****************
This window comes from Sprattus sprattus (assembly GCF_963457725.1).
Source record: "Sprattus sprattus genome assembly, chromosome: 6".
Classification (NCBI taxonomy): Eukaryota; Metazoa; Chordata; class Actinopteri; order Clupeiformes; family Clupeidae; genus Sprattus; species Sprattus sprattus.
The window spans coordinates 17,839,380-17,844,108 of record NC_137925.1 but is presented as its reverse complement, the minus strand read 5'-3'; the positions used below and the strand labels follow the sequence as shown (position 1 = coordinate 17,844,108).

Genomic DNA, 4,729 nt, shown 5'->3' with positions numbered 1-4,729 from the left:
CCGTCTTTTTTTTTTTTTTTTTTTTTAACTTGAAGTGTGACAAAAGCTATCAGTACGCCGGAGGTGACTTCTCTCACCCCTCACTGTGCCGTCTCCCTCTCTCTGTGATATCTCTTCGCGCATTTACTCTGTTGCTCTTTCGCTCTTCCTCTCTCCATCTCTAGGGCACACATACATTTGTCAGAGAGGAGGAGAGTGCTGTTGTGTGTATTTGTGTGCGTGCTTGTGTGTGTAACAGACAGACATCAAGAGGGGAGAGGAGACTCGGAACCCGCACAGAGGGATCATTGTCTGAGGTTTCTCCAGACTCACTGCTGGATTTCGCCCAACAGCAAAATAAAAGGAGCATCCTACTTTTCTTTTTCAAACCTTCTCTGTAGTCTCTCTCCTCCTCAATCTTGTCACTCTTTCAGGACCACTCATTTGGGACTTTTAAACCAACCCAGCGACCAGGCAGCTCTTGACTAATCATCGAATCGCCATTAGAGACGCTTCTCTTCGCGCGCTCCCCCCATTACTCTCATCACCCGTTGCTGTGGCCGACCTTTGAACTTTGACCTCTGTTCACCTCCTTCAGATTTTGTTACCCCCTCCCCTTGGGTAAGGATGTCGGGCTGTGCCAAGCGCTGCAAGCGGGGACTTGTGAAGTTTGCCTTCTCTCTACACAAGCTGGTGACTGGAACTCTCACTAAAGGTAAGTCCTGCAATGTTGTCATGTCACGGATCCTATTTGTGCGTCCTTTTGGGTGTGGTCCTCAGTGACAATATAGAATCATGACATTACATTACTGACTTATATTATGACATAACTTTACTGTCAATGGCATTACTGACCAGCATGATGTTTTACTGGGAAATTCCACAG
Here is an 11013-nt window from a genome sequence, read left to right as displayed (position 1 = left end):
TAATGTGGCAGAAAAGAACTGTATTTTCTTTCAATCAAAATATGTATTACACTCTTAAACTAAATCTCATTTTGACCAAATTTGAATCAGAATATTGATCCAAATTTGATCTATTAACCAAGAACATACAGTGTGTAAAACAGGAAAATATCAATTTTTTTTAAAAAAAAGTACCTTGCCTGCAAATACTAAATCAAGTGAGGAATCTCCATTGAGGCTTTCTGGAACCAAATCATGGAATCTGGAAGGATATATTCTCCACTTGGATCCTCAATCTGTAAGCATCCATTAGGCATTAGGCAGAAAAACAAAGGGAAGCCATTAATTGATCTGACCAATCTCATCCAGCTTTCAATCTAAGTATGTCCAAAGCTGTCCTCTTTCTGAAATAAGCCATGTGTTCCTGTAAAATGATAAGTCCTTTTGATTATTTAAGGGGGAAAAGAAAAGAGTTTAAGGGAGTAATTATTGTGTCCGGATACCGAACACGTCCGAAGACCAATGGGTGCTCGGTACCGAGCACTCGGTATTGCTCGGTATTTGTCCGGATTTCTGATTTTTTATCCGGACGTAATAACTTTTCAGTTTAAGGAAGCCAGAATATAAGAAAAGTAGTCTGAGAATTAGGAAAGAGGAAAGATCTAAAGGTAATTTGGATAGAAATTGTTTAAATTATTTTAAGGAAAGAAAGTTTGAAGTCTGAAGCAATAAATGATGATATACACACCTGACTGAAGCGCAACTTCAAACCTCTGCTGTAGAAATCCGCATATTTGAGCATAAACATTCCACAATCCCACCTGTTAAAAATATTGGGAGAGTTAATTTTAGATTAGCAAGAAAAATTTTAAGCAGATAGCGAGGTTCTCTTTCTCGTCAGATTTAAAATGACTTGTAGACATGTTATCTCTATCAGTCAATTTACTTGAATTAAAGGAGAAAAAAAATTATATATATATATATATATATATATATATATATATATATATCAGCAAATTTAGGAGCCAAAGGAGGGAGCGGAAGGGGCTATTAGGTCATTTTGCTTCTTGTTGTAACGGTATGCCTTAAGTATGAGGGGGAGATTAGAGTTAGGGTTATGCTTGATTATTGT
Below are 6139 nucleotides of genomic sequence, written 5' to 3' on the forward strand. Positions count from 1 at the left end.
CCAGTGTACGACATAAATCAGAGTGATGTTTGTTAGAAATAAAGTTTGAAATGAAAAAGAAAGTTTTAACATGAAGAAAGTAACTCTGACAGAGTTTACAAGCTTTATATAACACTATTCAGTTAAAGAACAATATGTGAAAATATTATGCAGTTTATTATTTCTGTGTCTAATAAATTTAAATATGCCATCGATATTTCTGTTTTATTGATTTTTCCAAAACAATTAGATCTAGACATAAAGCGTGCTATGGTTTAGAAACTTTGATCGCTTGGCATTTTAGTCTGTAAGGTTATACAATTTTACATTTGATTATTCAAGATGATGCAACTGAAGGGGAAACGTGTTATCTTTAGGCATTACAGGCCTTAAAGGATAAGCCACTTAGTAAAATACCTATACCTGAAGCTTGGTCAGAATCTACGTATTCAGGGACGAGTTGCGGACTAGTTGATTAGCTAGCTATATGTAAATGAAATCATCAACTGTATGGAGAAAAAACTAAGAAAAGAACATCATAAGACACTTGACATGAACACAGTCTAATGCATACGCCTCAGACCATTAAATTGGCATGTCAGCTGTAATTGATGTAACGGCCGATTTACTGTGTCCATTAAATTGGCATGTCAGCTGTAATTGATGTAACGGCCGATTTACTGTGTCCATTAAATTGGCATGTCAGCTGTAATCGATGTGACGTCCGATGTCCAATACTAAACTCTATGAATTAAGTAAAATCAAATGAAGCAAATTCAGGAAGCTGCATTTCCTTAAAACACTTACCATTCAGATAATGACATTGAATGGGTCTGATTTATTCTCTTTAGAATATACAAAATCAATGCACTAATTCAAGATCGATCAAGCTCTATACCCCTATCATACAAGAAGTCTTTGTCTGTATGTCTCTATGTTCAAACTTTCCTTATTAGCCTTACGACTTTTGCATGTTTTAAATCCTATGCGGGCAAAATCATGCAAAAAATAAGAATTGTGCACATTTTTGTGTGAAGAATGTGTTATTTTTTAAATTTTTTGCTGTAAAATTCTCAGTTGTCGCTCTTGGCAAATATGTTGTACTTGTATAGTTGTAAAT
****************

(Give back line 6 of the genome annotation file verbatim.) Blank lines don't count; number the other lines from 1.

CCGTCTTTTTTTTTTTTTTTTTTTTTAACTTGAAGTGTGACAAAAGCTATCAGTACGCCGGAGGTGACTTCTCTCACCCCTCACTGTGCCGTCTCCCTCTCTCTGTGATATCTCTTCGCGCATTTACTCTGTTGCTCTTTCGCTCTTCCTCTCTCCATCTCTAGGGCACACATACATTTGTCAGAGAGGAGGAGAGTGCTGTTGTGTGTATTTGTGTGCGTGCTTGTGTGTGTAACAGACAGACATCAAGAGGGGAGAGGAGACTCGGAACCCGCACAGAGGGATCATTGTCTGAGGTTTCTCCAGACTCACTGCTGGATTTCGCCCAACAGCAAAATAAAAGGAGCATCCTACTTTTCTTTTTCAAACCTTCTCTGTAGTCTCTCTCCTCCTCAATCTTGTCACTCTTTCAGGACCACTCATTTGGGACTTTTAAACCAACCCAGCGACCAGGCAGCTCTTGACTAATCATCGAATCGCCATTAGAGACGCTTCTCTTCGCGCGCTCCCCCCATTACTCTCATCACCCGTTGCTGTGGCCGACCTTTGAACTTTGACCTCTGTTCACCTCCTTCAGATTTTGTTACCCCCTCCCCTTGGGTAAGGATGTCGGGCTGTGCCAAGCGCTGCAAGCGGGGACTTGTGAAGTTTGCCTTCTCTCTACACAAGCTGGTGACTGGAACTCTCACTAAAGGTAAGTCCTGCAATGTTGTCATGTCACGGATCCTATTTGTGCGTCCTTTTGGGTGTGGTCCTCAGTGACAATATAGAATCATGACATTACATTACTGACTTATATTATGACATAACTTTACTGTCAATGGCATTACTGACCAGCATGATGTTTTACTGGGAAATTCCACAG